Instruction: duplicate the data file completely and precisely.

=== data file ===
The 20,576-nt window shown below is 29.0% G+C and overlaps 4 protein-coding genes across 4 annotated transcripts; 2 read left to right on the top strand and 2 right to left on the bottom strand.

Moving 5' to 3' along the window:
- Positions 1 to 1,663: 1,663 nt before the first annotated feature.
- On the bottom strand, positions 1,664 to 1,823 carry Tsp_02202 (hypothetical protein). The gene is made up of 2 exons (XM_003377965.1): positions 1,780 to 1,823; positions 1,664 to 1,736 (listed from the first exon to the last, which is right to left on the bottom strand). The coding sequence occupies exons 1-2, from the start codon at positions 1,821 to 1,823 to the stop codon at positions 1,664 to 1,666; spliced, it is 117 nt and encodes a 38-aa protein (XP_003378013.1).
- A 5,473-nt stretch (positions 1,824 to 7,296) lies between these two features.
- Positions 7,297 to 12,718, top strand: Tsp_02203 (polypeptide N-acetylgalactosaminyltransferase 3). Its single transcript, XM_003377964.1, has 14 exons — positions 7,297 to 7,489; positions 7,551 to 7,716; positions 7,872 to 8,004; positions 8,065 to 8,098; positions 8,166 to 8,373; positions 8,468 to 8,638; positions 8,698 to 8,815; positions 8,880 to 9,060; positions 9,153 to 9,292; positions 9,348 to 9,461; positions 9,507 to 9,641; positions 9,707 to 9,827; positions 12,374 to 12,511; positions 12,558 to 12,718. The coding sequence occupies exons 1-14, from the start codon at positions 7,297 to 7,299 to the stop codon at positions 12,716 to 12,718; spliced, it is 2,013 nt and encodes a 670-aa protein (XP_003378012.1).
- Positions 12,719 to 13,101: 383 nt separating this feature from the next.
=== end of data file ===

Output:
The 20,576-nt window shown below is 29.0% G+C and overlaps 4 protein-coding genes across 4 annotated transcripts; 2 read left to right on the top strand and 2 right to left on the bottom strand.

Moving 5' to 3' along the window:
- Positions 1 to 1,663: 1,663 nt before the first annotated feature.
- On the bottom strand, positions 1,664 to 1,823 carry Tsp_02202 (hypothetical protein). The gene is made up of 2 exons (XM_003377965.1): positions 1,780 to 1,823; positions 1,664 to 1,736 (listed from the first exon to the last, which is right to left on the bottom strand). The coding sequence occupies exons 1-2, from the start codon at positions 1,821 to 1,823 to the stop codon at positions 1,664 to 1,666; spliced, it is 117 nt and encodes a 38-aa protein (XP_003378013.1).
- A 5,473-nt stretch (positions 1,824 to 7,296) lies between these two features.
- Positions 7,297 to 12,718, top strand: Tsp_02203 (polypeptide N-acetylgalactosaminyltransferase 3). Its single transcript, XM_003377964.1, has 14 exons — positions 7,297 to 7,489; positions 7,551 to 7,716; positions 7,872 to 8,004; positions 8,065 to 8,098; positions 8,166 to 8,373; positions 8,468 to 8,638; positions 8,698 to 8,815; positions 8,880 to 9,060; positions 9,153 to 9,292; positions 9,348 to 9,461; positions 9,507 to 9,641; positions 9,707 to 9,827; positions 12,374 to 12,511; positions 12,558 to 12,718. The coding sequence occupies exons 1-14, from the start codon at positions 7,297 to 7,299 to the stop codon at positions 12,716 to 12,718; spliced, it is 2,013 nt and encodes a 670-aa protein (XP_003378012.1).
- Positions 12,719 to 13,101: 383 nt separating this feature from the next.